|2009 Konica Minolta Gator Bowl|
|Date||January 1, 2009|
|Stadium||Jacksonville Municipal Stadium|
|MVP||QB Joe Ganz, Nebraska|
|Favorite||Clemson by 1.5|
|Payout||US$2.5 million per team|
|United States TV coverage|
|Announcers:||Craig Bolerjack, Steve Beuerlein, and Dan Fouts|
The 2009 Gator Bowl was played on January 1, 2009 as part of the 2008 College Football season. It featured the Nebraska Cornhuskers, who finished tied for first in the Big 12 Conference's North Division with Missouri, and the Clemson Tigers, who finished fifth in the Atlantic Coast Conference's Atlantic Division. Nebraska scored 16 unanswered points to beat Clemson after being down 21-10 in the third quarter. This game was the first meeting between the Clemson Tigers and the Nebraska Cornhuskers since the 1982 Orange Bowl where Clemson defeated Nebraska for their first and only national title. This was the second game between both schools with Nebraska evening up the record.
The Gator Bowl is an annual college football bowl game that is played at Jacksonville Municipal Stadium in Jacksonville, Florida. It is one of the oldest college bowls, held continuously since 1946. Its current full name is the Konica Minolta Gator Bowl after its present sponsor, Konica Minolta.
Overview[edit | edit source]
The Gator Bowl has tie-ins from the Atlantic Coast Conference (ACC), Big 12 Conference, and Big East Conferences, as well as independent Notre Dame. They have the right to the third pick of a team from the ACC, and have the option to offer the other spot to the second pick from the Big East, the fourth pick from the Big 12, or Notre Dame. The 2009 game featured the ACC's Clemson Tigers, who finished the 2008 season with an overall record of 7-5 (4-4 in the ACC) playing the Big 12's Nebraska Cornhuskers, who finished the 2008 season with an overall record of 8–4 (5–3 in the Big 12). Clemson went to the Chick-fil-A Bowl in 2007, while Nebraska did not qualify for a bowl game.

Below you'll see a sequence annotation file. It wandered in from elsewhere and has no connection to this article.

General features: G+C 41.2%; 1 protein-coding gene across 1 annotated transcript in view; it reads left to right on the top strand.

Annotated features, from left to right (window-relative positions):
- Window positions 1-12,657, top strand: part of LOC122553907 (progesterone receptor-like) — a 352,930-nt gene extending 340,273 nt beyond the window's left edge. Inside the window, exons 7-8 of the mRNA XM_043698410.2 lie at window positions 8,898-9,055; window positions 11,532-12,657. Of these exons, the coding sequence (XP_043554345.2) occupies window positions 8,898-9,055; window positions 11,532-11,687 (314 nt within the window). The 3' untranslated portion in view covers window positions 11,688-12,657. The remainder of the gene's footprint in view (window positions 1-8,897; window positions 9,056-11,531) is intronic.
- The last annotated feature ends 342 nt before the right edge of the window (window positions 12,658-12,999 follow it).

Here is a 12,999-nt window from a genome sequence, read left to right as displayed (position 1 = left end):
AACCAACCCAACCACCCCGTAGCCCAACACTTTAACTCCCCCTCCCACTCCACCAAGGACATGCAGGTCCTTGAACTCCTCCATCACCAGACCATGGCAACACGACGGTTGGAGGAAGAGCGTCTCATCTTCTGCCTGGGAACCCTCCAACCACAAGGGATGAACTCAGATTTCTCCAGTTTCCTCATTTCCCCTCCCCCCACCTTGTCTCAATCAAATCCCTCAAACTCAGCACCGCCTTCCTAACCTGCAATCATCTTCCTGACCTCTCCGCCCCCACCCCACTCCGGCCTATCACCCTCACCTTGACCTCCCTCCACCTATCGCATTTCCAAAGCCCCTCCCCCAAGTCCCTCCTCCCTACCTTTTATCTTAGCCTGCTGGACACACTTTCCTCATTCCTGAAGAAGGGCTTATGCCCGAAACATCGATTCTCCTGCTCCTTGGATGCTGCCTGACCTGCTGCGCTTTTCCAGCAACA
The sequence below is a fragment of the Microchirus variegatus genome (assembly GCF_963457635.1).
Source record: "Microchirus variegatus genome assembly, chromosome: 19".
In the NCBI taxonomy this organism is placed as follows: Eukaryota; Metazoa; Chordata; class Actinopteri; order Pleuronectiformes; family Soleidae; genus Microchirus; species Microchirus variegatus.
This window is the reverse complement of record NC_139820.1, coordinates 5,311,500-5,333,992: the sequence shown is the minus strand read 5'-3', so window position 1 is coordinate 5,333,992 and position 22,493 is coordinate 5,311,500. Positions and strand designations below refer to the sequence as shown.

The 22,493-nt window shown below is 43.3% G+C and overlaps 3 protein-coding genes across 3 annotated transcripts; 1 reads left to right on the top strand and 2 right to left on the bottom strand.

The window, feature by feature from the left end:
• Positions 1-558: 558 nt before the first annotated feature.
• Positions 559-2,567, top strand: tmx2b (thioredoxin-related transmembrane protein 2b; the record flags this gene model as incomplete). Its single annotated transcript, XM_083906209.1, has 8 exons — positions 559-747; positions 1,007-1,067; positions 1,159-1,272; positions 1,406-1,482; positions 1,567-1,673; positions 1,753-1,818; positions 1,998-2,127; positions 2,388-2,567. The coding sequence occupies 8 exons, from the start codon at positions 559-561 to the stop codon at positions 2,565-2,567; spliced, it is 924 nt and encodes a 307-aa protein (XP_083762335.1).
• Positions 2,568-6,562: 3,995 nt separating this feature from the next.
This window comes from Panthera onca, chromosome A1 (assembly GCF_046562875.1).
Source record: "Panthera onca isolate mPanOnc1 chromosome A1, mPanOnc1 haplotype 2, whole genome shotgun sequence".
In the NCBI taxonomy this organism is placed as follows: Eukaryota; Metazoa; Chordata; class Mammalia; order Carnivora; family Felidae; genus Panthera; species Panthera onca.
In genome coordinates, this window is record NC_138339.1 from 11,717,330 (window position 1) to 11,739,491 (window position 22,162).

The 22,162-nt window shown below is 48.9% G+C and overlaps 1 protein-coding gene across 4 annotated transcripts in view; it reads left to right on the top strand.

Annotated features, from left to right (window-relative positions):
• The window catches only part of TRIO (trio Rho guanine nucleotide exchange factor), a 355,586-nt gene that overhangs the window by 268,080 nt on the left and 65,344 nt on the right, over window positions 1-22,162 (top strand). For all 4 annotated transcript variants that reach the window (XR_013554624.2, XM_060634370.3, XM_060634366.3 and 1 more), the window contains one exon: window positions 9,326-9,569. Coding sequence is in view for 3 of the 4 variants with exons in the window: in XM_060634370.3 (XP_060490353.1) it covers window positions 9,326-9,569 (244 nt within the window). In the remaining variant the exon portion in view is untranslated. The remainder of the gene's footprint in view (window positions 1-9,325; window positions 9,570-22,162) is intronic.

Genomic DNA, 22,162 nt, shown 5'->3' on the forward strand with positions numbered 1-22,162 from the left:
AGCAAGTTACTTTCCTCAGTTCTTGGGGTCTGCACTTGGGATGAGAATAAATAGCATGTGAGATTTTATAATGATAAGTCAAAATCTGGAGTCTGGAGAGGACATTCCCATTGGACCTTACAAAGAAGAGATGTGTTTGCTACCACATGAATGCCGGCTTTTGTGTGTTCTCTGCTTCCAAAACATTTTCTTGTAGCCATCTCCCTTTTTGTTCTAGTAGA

Teams[edit | edit source]
University of Nebraska-Lincoln Cornhuskers[edit | edit source]
Nebraska opened up the season with 3 straight wins against Western Michigan, San Jose State, and New Mexico State. Bo Pelini's arrival saw a renewed interest and optimism in Nebraska football, as evidenced by their record Pay-Per View buys. Nebraska then proceeded to lose a close game to Virginia Tech, while getting beat by Missouri the next week. Hitting the road for the first time of the season, the Huskers lost to Texas Tech in overtime. Then the Huskers traveled to Ames, Iowa and beat Iowa State University in a dominant fashion. They came back home and won against the Baylor Bears. Pelini's Huskers then lost on the road the following week to the Oklahoma Sooners. This game marked the first time Pelini went up against Bob Stoops who he formerly worked under as defensive coordinator at the University of Oklahoma in 2004.
On November 8, Bo Pelini's Nebraska Cornhuskers won against Kansas, making them bowl eligible, something his predecessor, Bill Callahan, was able to accomplish only twice in four years. On November 28, 2008, the Cornhuskers faced the Colorado Buffaloes. This game proved to be a close one, with Nebraska getting win #8, 40–31 with the help of a school record 57 yard field goal by Alex Henery and an interception by Ndamukong Suh which was run back for a touchdown. This victory tied Nebraska with Missouri for first in the Big 12 North, although Missouri represented the division in the conference championship game because of its tie-breaking, head-to-head win over the Huskers.
Clemson Tigers[edit | edit source]
The season started with head coach Tommy Bowden, who resigned six games into his tenth season with a 3-3 record in 2008. The interim head coach Dabo Swinney took over the team and had a 4-2 record going into the Gator Bowl.